Use of Virtual Reality as a Distraction Technique to Limit Opiate Use in Traumatic and Surgical Wound Dressing Management
Corresponding AuthorAlbert Chi
Division of Trauma, Critical Care & Acute Care Surgery Department of Surgery, Oregon Health and Science University Portland, Oregon, USA
A B S T R A C T
Background: Chronic opiate use in traumatic and surgical wound management has become an increasingly controversial topic nationally. Here we present a case of a large surgical wound previously managed with operative dressing changes with significant opiate use for pain control with the use of virtual reality at the time of dressing changes to decrease opiate use as well as operative need; and therefore, overall cost. Case Presentation: The patient is a 57-year-old female with morbid obesity and poorly controlled diabetes mellitus who presented with a necrotizing soft tissue infection of the left thigh. She was admitted to the intensive care unit, initiated on broad spectrum antibiotics, and taken to the operating room for excisional debridement. After stabilization and source control, the patient continued to require operative incisional wound vac changes every other day despite maximal multimodal pain therapy. After discussion with the patient regarding her continued ongoing operative wound vac changes and her desire to progress care, the team attempted a bedside dressing change utilizing the Facebook Oculus Quest Virtual Reality device application “Nature Treks VR”. The patient endorsed reduced pain scores during the dressing change and endorsed emersion into the virtual world throughout the dressing change. Conclusion: To the best of our knowledge this is the first reported incidence of using a virtual reality platform to reduce opiate use, operative need, progression of care, and overall cost in a patient with a large, debilitating operative wound outside of the burn population. Advances in virtual reality hardware including tether less systems like Oculus Quest, non-controller hand tracking and headset sanitation devices have reduced barriers to introducing virtual reality therapy into the clinic and ICU. A prospective study is needed to validate the use of virtual reality as a distraction therapy at the time of dressing changes. Future use of virtual reality may involve reducing ICU delirium, targeted pain management, post trauma recovery exercises and enhanced rehabilitation of amputees with prosthetic devices.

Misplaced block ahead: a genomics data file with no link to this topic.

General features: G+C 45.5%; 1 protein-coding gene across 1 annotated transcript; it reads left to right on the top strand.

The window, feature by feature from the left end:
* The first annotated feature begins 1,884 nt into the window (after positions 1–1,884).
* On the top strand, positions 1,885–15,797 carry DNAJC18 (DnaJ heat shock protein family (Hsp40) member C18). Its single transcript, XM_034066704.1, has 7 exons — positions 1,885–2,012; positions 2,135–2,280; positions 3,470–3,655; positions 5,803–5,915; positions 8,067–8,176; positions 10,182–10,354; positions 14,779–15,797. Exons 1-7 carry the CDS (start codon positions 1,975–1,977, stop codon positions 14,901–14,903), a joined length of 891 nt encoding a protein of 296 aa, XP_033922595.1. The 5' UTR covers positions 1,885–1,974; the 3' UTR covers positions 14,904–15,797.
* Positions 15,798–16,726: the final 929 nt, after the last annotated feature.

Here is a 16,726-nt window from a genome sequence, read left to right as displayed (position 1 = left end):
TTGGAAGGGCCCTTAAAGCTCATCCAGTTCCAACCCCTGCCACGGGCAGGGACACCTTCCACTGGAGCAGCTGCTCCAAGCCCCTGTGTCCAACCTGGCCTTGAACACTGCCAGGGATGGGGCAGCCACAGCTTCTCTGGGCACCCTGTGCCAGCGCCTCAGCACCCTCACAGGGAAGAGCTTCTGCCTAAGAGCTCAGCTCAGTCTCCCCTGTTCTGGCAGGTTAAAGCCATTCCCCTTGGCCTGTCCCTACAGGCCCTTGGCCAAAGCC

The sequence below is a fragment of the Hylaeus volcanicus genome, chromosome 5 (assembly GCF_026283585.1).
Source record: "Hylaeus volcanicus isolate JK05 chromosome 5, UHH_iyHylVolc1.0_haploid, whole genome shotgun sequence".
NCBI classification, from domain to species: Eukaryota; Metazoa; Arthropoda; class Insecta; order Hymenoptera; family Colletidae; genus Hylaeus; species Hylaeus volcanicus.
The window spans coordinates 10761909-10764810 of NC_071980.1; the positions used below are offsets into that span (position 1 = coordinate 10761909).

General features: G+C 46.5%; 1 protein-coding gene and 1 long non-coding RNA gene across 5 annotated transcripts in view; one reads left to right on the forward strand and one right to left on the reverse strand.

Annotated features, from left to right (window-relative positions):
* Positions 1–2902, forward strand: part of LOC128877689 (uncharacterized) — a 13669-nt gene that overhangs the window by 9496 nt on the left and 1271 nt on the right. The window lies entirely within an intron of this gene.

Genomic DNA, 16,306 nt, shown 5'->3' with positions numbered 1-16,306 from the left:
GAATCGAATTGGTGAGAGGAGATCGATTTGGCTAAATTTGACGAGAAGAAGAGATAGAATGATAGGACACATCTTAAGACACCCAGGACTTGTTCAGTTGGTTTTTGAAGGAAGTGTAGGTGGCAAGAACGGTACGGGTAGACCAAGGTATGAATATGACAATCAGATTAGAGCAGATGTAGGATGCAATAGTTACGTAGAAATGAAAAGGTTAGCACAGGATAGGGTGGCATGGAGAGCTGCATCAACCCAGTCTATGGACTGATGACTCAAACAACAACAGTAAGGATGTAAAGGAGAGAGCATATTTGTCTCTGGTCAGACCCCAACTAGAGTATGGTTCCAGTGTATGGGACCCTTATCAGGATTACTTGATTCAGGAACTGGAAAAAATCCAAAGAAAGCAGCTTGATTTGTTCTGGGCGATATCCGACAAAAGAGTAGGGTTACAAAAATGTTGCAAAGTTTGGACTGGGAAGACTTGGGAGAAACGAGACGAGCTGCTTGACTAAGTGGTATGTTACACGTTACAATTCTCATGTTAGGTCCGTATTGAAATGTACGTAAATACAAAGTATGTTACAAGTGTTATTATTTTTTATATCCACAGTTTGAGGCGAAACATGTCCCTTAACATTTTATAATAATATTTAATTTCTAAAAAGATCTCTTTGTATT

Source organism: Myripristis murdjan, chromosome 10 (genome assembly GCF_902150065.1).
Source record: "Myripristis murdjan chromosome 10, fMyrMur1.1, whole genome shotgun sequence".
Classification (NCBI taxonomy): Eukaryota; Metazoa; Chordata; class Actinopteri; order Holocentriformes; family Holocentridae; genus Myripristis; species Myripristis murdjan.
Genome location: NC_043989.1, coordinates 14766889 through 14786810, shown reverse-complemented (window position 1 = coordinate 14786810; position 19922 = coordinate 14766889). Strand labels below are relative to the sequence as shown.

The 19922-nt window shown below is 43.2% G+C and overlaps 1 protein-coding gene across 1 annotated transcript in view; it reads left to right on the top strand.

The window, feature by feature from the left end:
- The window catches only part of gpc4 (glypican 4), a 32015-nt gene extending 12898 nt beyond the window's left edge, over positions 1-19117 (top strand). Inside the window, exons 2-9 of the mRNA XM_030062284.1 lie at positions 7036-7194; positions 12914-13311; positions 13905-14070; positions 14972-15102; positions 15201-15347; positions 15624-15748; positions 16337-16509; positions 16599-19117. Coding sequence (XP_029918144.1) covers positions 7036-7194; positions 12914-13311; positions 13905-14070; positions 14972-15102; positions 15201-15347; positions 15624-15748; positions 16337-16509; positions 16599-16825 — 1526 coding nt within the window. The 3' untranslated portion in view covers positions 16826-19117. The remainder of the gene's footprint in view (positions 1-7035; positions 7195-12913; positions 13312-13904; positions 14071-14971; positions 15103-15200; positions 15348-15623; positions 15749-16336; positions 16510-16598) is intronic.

Article TypeCase Report
Publication historyReceived: Sat 30, May 2020
Accepted: Thu 11, Jun 2020
Published: Wed 24, Jun 2020
Copyright© 2019 Albert Chi. This is an open-access article distributed under the terms of the Creative Commons Attribution License, which permits unrestricted use, distribution, and reproduction in any medium, provided the original author and source are credited. Hosting by Science Repository. All rights reserved.